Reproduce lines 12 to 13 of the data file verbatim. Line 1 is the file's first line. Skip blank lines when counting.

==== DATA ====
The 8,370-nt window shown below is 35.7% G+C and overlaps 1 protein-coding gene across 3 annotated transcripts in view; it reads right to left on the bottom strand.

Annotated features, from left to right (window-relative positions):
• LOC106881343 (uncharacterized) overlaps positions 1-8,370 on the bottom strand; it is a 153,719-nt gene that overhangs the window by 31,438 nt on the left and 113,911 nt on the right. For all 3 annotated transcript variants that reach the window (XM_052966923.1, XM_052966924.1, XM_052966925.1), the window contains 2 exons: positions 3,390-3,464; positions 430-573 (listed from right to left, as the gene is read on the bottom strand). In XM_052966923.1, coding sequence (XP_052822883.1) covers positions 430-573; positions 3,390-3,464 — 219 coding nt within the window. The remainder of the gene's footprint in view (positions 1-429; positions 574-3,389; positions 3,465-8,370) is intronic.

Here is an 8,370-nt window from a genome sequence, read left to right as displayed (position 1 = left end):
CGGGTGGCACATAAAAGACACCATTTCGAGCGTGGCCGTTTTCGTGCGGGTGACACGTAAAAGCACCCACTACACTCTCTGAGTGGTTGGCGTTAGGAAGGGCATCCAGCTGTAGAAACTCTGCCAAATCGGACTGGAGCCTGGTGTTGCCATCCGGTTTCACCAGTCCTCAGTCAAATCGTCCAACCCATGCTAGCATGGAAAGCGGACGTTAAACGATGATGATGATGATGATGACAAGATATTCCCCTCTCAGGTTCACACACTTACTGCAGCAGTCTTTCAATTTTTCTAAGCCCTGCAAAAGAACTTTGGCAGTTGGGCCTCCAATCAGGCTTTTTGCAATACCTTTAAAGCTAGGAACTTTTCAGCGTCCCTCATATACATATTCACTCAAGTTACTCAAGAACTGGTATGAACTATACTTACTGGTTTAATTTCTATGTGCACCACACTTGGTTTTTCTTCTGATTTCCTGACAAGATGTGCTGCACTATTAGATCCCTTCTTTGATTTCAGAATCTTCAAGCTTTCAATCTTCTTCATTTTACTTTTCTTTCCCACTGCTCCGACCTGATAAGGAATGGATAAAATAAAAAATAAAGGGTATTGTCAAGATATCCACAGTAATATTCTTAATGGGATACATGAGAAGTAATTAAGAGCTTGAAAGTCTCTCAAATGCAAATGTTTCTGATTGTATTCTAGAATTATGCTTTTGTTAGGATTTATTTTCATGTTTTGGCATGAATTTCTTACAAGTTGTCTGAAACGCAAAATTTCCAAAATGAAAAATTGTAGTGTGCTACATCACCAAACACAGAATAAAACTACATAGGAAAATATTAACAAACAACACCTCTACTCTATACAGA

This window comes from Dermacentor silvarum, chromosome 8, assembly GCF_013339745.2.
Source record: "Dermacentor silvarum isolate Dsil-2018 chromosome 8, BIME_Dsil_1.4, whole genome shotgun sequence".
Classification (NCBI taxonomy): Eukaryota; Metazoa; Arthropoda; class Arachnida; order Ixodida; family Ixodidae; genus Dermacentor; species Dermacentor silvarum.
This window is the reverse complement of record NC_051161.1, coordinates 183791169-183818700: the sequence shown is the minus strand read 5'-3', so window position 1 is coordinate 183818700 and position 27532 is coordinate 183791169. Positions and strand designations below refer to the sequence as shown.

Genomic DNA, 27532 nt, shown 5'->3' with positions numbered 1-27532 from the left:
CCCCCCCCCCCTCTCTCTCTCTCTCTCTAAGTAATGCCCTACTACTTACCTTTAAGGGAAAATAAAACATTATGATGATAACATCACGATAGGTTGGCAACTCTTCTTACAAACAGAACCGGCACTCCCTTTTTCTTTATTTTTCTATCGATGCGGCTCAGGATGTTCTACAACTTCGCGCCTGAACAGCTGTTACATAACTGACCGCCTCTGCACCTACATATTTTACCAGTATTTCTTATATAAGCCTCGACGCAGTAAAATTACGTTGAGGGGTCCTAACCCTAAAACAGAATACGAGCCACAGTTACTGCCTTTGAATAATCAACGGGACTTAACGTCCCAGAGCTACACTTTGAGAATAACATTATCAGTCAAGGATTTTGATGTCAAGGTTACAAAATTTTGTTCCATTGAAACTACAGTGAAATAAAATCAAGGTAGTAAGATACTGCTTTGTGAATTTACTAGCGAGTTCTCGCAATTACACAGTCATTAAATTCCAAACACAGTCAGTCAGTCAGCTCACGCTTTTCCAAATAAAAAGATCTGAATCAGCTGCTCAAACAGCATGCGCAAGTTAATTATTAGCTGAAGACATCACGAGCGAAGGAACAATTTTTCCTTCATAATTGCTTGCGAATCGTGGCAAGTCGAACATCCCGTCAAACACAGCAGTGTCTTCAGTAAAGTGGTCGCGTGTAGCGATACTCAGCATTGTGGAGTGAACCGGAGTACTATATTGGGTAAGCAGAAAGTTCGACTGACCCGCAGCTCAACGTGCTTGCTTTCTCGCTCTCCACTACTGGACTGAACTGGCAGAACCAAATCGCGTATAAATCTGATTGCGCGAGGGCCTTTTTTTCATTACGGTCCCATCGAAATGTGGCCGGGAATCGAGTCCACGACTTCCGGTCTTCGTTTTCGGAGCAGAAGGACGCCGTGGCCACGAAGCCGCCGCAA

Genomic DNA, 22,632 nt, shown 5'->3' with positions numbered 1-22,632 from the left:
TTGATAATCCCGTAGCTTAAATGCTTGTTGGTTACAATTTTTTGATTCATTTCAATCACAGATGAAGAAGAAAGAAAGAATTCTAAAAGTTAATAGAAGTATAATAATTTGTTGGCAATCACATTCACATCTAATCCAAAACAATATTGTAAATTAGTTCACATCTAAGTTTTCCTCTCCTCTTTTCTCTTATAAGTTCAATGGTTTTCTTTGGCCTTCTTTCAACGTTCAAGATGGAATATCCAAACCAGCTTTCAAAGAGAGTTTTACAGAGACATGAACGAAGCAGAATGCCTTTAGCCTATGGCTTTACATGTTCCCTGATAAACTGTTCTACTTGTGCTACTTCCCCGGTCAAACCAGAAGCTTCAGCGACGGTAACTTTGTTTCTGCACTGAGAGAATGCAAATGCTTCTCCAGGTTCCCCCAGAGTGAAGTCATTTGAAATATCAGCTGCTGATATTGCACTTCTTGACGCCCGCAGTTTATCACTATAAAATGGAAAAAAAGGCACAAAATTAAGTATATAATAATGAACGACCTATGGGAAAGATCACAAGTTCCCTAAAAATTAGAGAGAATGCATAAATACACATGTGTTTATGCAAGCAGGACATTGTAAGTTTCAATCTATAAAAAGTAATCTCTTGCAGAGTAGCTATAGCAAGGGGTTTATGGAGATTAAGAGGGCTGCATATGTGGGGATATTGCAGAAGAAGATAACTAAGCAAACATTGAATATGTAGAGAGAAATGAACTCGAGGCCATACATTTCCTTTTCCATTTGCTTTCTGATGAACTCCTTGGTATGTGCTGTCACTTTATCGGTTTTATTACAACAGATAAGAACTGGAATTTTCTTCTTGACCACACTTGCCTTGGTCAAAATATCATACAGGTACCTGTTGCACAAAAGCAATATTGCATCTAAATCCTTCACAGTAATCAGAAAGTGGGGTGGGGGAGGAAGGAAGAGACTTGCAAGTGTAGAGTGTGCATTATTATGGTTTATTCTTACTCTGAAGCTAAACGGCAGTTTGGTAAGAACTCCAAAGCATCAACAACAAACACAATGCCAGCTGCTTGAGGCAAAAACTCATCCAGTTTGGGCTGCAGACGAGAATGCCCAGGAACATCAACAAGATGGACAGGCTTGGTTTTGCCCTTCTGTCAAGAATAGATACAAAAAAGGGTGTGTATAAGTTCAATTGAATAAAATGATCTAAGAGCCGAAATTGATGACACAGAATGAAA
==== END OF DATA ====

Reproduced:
Genomic DNA, 22,632 nt, shown 5'->3' with positions numbered 1-22,632 from the left:
TTGATAATCCCGTAGCTTAAATGCTTGTTGGTTACAATTTTTTGATTCATTTCAATCACAGATGAAGAAGAAAGAAAGAATTCTAAAAGTTAATAGAAGTATAATAATTTGTTGGCAATCACATTCACATCTAATCCAAAACAATATTGTAAATTAGTTCACATCTAAGTTTTCCTCTCCTCTTTTCTCTTATAAGTTCAATGGTTTTCTTTGGCCTTCTTTCAACGTTCAAGATGGAATATCCAAACCAGCTTTCAAAGAGAGTTTTACAGAGACATGAACGAAGCAGAATGCCTTTAGCCTATGGCTTTACATGTTCCCTGATAAACTGTTCTACTTGTGCTACTTCCCCGGTCAAACCAGAAGCTTCAGCGACGGTAACTTTGTTTCTGCACTGAGAGAATGCAAATGCTTCTCCAGGTTCCCCCAGAGTGAAGTCATTTGAAATATCAGCTGCTGATATTGCACTTCTTGACGCCCGCAGTTTATCACTATAAAATGGAAAAAAAGGCACAAAATTAAGTATATAATAATGAACGACCTATGGGAAAGATCACAAGTTCCCTAAAAATTAGAGAGAATGCATAAATACACATGTGTTTATGCAAGCAGGACATTGTAAGTTTCAATCTATAAAAAGTAATCTCTTGCAGAGTAGCTATAGCAAGGGGTTTATGGAGATTAAGAGGGCTGCATATGTGGGGATATTGCAGAAGAAGATAACTAAGCAAACATTGAATATGTAGAGAGAAATGAACTCGAGGCCATACATTTCCTTTTCCATTTGCTTTCTGATGAACTCCTTGGTATGTGCTGTCACTTTATCGGTTTTATTACAACAGATAAGAACTGGAATTTTCTTCTTGACCACACTTGCCTTGGTCAAAATATCATACAGGTACCTGTTGCACAAAAGCAATATTGCATCTAAATCCTTCACAGTAATCAGAAAGTGGGGTGGGGGAGGAAGGAAGAGACTTGCAAGTGTAGAGTGTGCATTATTATGGTTTATTCTTACTCTGAAGCTAAACGGCAGTTTGGTAAGAACTCCAAAGCATCAACAACAAACACAATGCCAGCTGCTTGAGGCAAAAACTCATCCAGTTTGGGCTGCAGACGAGAATGCCCAGGAACATCAACAAGATGGACAGGCTTGGTTTTGCCCTTCTGTCAAGAATAGATACAAAAAAGGGTGTGTATAAGTTCAATTGAATAAAATGATCTAAGAGCCGAAATTGATGACACAGAATGAAA